What does a UX Process really look like? Honestly, depending on the project, it can look many different ways. I personally prefer to use a combination of in-depth process techniques, rather than just focusing on one specific area. It is critical to understand that UX is made up of several different components, each having its own importance.
There’s Research and Testing, Information Architecture, Content Strategy, Interaction Design, Visual Design and Front End Development. Today I want to focus on the first three areas.
These disciplines can play a significant role in building stable release processes that help ensure project milestones are met.
Continuous Integration (CI) and Continuous Delivery (DC) are rapidly becoming an integral part of software development. These disciplines can play a significant role in building stable release processes that help ensure project milestones are met. And in addition to simply performing compilation tasks, CI systems can be extended to execute unit testing, functional testing, UI testing, and many other tasks. This walkthrough demonstrates the creation of a simple CI/CD deployment pipeline with an integrated unit test.
There are many ways of implementing CI/CD, but for this blog, I will use Jenkins and GiHub to deploy the simple CI/CD pipeline. A Docker container will be used to host the application. The GitHub repository hosts the application including a Dockerfile for creating an application node. Jenkins is configured with GitHub and Docker Plugin. Read More…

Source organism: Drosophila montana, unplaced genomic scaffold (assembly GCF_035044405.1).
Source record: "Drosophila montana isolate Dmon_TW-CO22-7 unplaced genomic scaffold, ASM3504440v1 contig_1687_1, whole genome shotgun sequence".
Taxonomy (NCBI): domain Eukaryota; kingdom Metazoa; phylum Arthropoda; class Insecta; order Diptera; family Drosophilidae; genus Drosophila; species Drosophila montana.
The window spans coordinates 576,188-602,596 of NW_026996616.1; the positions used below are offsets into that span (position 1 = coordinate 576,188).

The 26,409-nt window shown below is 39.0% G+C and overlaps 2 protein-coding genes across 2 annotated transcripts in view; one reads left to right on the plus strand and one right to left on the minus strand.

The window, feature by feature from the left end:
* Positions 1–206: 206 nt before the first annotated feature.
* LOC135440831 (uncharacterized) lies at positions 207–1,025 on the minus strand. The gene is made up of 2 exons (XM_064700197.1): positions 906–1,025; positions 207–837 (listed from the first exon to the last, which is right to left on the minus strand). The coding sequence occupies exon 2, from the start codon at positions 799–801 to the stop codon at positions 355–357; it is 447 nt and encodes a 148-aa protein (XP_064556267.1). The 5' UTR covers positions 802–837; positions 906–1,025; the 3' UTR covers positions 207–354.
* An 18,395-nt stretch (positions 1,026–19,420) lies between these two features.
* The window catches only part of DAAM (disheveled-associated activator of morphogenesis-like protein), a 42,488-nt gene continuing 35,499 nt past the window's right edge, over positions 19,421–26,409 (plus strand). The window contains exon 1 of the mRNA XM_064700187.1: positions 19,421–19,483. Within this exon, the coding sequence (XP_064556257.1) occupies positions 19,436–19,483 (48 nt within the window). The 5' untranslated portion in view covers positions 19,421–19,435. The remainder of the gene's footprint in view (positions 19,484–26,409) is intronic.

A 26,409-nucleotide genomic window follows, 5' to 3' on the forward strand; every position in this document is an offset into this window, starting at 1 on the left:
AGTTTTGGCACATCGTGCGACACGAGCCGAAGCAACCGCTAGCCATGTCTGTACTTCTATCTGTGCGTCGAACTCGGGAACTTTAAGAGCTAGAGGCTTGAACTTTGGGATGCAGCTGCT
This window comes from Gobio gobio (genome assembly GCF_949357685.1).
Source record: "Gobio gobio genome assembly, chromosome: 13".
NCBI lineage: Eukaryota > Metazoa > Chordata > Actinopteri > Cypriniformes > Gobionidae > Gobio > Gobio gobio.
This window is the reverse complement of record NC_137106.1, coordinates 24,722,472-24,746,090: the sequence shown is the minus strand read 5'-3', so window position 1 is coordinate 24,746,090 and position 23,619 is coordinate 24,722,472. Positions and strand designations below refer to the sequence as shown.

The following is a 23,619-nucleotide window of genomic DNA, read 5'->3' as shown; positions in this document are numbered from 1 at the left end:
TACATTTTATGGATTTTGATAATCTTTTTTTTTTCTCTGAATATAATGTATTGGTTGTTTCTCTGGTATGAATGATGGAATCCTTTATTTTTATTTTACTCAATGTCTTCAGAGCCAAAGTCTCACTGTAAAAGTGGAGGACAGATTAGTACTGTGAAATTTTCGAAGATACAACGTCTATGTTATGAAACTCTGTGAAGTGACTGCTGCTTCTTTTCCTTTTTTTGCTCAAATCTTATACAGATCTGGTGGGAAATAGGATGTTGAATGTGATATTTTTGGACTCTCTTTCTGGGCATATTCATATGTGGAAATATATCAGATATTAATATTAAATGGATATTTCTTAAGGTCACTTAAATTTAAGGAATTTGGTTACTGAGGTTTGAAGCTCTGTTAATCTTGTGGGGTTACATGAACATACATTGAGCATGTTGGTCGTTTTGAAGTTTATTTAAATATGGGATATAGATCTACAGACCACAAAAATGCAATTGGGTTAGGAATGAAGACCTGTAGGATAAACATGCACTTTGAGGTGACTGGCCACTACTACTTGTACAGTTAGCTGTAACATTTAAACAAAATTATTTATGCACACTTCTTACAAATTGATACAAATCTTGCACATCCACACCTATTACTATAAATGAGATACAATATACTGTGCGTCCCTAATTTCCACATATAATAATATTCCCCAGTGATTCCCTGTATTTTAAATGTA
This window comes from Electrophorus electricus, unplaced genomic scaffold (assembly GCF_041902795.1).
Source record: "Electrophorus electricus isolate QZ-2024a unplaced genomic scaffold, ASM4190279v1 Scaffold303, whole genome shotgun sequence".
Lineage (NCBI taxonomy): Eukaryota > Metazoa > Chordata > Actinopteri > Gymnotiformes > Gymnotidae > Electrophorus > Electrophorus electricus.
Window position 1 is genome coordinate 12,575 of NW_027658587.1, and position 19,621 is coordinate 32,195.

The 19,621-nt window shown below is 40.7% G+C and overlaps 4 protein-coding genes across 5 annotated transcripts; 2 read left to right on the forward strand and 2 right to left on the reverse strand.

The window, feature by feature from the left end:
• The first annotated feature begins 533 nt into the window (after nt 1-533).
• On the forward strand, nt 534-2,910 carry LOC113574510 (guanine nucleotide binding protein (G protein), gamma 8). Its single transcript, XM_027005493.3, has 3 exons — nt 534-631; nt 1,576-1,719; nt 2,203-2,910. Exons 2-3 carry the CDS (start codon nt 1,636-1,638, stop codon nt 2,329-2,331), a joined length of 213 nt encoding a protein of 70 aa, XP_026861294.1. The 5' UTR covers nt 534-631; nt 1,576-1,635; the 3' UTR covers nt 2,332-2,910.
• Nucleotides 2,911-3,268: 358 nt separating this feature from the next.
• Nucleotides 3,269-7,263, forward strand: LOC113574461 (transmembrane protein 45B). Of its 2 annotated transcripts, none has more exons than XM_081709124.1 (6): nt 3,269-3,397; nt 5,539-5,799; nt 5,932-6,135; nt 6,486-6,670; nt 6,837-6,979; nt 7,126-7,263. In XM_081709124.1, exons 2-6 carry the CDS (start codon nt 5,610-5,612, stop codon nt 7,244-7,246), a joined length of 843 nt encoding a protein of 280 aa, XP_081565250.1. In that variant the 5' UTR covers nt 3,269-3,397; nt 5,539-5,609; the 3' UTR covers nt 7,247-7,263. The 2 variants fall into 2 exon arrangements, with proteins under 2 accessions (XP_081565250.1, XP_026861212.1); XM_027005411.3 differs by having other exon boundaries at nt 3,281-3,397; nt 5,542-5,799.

This is an overview of a solution built by AIS with Microsoft for a federal client in the DC area. The client’s goal was to be able to automate the setup and takedown of virtual machine sandboxes on the fly. These sandboxes are used by the client’s developers to do security testing of their applications.
The first step of this project was to help the federal client provision their own Azure Government subscription, with some assistance from Microsoft. We then wanted to document the client’s on-premises environment so that it could be accurately replicated within Azure. The next step was to actually build and deploy the Azure services and scripts in the cloud environment. Lastly, we wanted to be able to define and implement automation use cases, such as the provisioning of an entire sandbox, or just specific machines within that sandbox. Read More…
It all started with an email from a customer: They wanted an event app for an upcoming regional sales summit. The requirements fit the mold of a typical event app (session schedule and downloadable documents, photo sharing, surveys, sync with Outlook, etc.), but there was one small problem. The app needed to be done in less than a week.
Fortunately, we knew exactly what tools to use and how to put them to work for our client.
In this video blog, AIS’ CTO Vishwas Lele walks us through provisioning a Docker Swarm cluster using the Azure Container Service (ACS). Docker Swarm is a native clustering technology for Docker containers, which allows a pool of underlying Docker Hosts to appear as a single virtual Docker host. Containers can then be provisioned through the standard Docker API. The Azure Container service takes care of provisioning the underlying Docker host virtual machines, installing the required software (Docker plus Docker host), and configuring the cluster. Once the cluster is provisioned, Vishwas demonstrates connecting to the master node to spin up containers on the cluster which hosts an ASP.NET application.